Right on schedule — or maybe a few minutes past the 11:00am deadline — the sophomore Graphic Design and Communications classes completed their display cases. The active learning project requires students to research, design and build a display case on topics related to design or photography. The project not only reinforces the digital skills students acquire over the first year of the program, it’s a great way to introduce some analog production techniques.
Among the many basic production skills covered in the first semester, digital illustration students are currently busy working with vectors in Adobe Illustrator. In a recent assignment they were to create Halloween-inspired two-color illustrations using symmetry and transformation tools to simplify construction. They’re constantly applying the creative process to implement and refine their productions while adding to their mastery of the application. Below are just a few of this years’ creations. Happy Halloween from all of us in GDC!
The first year Digital Illustration students recently completed an analog assignment where they were pushed to illustrate an object using different illustration styles and traditional mediums. For many it was an experimental voyage into trying something new. For others it was continued practice in an area they already excel. Below are just a few of the images captured from this assignment.
A few hundred students have worked on creating display case designs in the Graphic Design and Communications Department at BSC. The project came around in an interesting way, partially out of frustration.
The display cases outside the classrooms sat empty for awhile – long enough that other faculty in the building started asking if the GDC faculty had a plan for them. We didn’t like them being empty either, but at the same time we recognized filling the cases would be a big undertaking.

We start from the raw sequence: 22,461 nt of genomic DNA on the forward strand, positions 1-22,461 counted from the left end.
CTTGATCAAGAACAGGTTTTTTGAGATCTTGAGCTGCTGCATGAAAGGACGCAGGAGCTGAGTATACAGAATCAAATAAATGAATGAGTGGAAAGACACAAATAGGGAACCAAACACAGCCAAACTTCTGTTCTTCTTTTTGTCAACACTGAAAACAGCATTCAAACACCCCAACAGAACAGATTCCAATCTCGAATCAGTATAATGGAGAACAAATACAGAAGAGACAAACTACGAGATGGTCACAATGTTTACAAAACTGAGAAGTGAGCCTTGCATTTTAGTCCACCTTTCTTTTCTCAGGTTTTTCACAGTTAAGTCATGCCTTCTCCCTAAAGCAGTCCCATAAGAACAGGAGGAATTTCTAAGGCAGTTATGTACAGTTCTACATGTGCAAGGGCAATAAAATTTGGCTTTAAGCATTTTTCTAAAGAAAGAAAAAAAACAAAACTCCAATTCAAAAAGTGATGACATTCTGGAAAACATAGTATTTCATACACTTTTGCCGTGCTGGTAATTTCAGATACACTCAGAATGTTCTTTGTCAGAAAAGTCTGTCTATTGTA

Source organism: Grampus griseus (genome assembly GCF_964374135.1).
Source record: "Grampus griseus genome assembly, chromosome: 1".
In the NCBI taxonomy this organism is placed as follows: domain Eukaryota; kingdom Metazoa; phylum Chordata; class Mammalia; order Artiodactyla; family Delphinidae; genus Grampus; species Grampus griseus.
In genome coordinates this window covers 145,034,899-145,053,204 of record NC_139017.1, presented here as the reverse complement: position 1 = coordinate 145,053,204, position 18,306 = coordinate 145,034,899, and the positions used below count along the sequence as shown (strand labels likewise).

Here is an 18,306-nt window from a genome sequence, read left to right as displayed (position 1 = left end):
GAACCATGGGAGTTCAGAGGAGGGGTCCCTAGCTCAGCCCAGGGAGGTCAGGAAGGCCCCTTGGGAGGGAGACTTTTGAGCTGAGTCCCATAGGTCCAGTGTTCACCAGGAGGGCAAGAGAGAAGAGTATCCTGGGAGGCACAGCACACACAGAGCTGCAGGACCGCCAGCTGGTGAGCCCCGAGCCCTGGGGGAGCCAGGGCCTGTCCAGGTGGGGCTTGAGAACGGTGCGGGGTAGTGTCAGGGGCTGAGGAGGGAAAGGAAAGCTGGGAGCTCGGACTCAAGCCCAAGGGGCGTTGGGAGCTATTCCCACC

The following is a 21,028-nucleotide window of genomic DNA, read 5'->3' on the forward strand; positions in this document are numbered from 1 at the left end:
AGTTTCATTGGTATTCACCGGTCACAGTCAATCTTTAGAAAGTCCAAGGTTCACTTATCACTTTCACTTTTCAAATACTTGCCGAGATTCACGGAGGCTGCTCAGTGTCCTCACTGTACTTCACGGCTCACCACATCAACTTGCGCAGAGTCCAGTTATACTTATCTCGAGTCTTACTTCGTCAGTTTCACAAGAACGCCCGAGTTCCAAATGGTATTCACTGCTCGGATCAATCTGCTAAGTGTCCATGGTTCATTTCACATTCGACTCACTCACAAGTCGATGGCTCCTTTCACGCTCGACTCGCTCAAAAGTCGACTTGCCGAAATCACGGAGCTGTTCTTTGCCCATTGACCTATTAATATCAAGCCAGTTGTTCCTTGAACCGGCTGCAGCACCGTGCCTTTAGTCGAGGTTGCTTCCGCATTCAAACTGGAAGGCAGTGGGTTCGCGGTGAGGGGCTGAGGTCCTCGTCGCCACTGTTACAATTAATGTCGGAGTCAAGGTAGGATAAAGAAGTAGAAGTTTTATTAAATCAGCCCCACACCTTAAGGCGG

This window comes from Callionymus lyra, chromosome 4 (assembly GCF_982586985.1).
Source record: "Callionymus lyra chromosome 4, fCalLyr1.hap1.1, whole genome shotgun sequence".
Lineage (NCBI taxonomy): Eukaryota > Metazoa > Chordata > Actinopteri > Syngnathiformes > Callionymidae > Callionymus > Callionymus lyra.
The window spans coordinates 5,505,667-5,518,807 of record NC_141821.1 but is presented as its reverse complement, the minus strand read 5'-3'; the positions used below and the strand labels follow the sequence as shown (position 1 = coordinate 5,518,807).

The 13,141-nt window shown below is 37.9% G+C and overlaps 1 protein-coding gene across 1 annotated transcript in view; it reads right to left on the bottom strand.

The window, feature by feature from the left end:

The first design was a collaboration between all three instructors – Sean, Tom and Jason. The goal was to display student work and advertise the program. The first design looked good, although it was a little flat. The first design was completed in September 2010.
The display started feeling stagnant in about a year. There were a lot of ideas considered, we wanted students to be involved in the project, but we weren’t sure how. The second version of the display case came in January of 2013.
Each students was given a space in the display. The spaces started with a 24-inch-square piece of foam core and the freedom to design whatever they wanted that would represent them as a student. That was a great start, but it still felt like we wanted the students involved more.
In the fall of 2013 we changed the curriculum to include display case design, creating more elaborate designs each year. The goals today are to teach production skills, collaboration, design on a larger scale, working with dimension and dealing with a budget while designing.
Freshmen students recently completed their first vector drawings using Adobe Illustrator and the pen tool. These illustrations were based on an earlier analog assignment where they needed to visually depict a hink pink, or two-word rhyming riddle and render it in ink. The original drawings were scanned and placed into Illustrator so that they could trace over them using the vector drawing tools they’ve learned over the past several weeks. See if you can guess these hink pinks riddles.
The first year students in Sean Thorenson’s Digital Illustration class recently executed their first original vector drawings. Using a scanned image of their hand drawn inking, the pen tool and a lot of patience, the students created this motley crew. This image may appear to be inked, but it is a 100% digital vector creation.